When Jesus forgives us and unites us to himself, we are sanctified and seen as holy by God. As God works in our life through his Holy Spirit, he continues to sanctify us as we become more and more like Jesus.
We can celebrate what God has done for us through Jesus this Christmas whether we come to church or stay at home. Paul gives us wonderful advice in keeping our spirit, soul and body sound.
We can remember we are part of one body of which Christ is the head and continue to phone each other up. Paul says, “Encourage the faint hearted.” We all have wobbly moments and need to know we are supported and loved at the moment. Whether our bodies are healthy at the moment or whether we are fading away, Jesus loves us and we can be joyful within because we have a bright future.
We are to “help the weak” and “be patient with all of them.” We are doing this through our giving of toys and food for those who are less well off than we are in our community. Since most of us cannot leave our homes safely and find shopping through the internet impossible we can still pray for those who are struggling.
We are “never to repay evil for evil but always seek to do good to one another and all.” Christmas has always been about not thinking about ourselves but doing good for others; blessing them with food and presents. We may not be able to buy the expensive presents we usually provide but we can all tell people we love and miss them.
Paul says, “Rejoice always.” We cannot sing and shout in church but we can at home. We can join in carols on CDS and in the media and sing out truths which pale the reality of Coronavirus into significance. We are blessed! II have been singing “I am blessed!” to the accompaniment of Mr Vegas recently. We used it as the exit music in Sue and Byron’s socially restricted wedding in September.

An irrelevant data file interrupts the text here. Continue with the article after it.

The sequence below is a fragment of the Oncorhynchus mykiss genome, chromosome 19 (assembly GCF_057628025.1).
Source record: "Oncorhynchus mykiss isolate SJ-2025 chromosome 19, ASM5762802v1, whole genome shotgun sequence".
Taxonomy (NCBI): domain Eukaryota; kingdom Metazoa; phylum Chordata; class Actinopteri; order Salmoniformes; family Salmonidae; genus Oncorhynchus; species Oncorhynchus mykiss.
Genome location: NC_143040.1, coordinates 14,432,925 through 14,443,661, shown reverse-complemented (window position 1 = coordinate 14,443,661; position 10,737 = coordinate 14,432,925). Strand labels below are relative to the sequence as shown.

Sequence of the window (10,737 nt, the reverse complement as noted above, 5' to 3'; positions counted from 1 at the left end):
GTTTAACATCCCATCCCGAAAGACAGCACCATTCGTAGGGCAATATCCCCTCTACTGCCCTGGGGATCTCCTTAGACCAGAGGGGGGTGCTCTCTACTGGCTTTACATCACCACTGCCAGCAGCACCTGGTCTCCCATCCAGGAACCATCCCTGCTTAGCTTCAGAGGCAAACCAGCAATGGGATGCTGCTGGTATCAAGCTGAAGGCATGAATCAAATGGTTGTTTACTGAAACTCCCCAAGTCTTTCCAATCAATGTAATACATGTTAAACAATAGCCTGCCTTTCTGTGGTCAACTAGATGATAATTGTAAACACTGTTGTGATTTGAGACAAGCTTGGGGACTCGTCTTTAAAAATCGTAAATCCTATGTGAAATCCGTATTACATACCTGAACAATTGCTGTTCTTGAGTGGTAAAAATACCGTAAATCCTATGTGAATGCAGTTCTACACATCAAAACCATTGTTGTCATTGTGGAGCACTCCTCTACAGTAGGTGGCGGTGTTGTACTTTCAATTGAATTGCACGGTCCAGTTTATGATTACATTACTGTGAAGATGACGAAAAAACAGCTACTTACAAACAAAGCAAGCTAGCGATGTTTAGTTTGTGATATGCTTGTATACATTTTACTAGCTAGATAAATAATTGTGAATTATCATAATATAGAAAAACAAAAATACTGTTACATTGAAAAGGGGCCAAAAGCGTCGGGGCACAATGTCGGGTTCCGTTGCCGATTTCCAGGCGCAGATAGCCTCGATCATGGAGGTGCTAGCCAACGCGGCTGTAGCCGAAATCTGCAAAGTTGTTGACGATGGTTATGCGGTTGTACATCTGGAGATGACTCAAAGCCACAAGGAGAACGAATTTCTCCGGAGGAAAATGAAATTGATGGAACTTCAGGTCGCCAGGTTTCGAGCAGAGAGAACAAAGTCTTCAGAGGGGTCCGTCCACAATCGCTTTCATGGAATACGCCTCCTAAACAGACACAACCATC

Karen Peck and New River’s gospel music has also been a blessing. Adrian would prefer Handel’s “Hallelujah Chorus.” The words from scripture combined with the music lift us up to a better place. You will each have favourite Christian song and hymns.
Since we cannot have our usual nine lessons and carol service the Church of England has written a booklet based on it in with a reading and thought for the day called “Comfort and Joy.”
There is a service each week broadcast on the Church of England site. The one for Advent Sunday comes from St Martin’s in the Fields.
When listening to a service either on line or on television we can light our candles and gather around our nativity sets. If it is a service of Holy Communion, we can have a sip and taste of something we find delicious and remember Jesus is good.
We are to “give thanks in all circumstances.” As we rejoice and thank God for his many blessings his Holy Spirit will bless us and Paul says we are not to quench the Spirit.
Sadly I am not able to give you all a holy kiss this year which is Paul’s last piece of advice. May God wrap his loving arms around you and the grace of our Lord Jesus Christ be with you.
Adrian and I wish you all a joyful Christmas. “May your spirit, soul and body be kept sound.” The peace of the Lord be with you.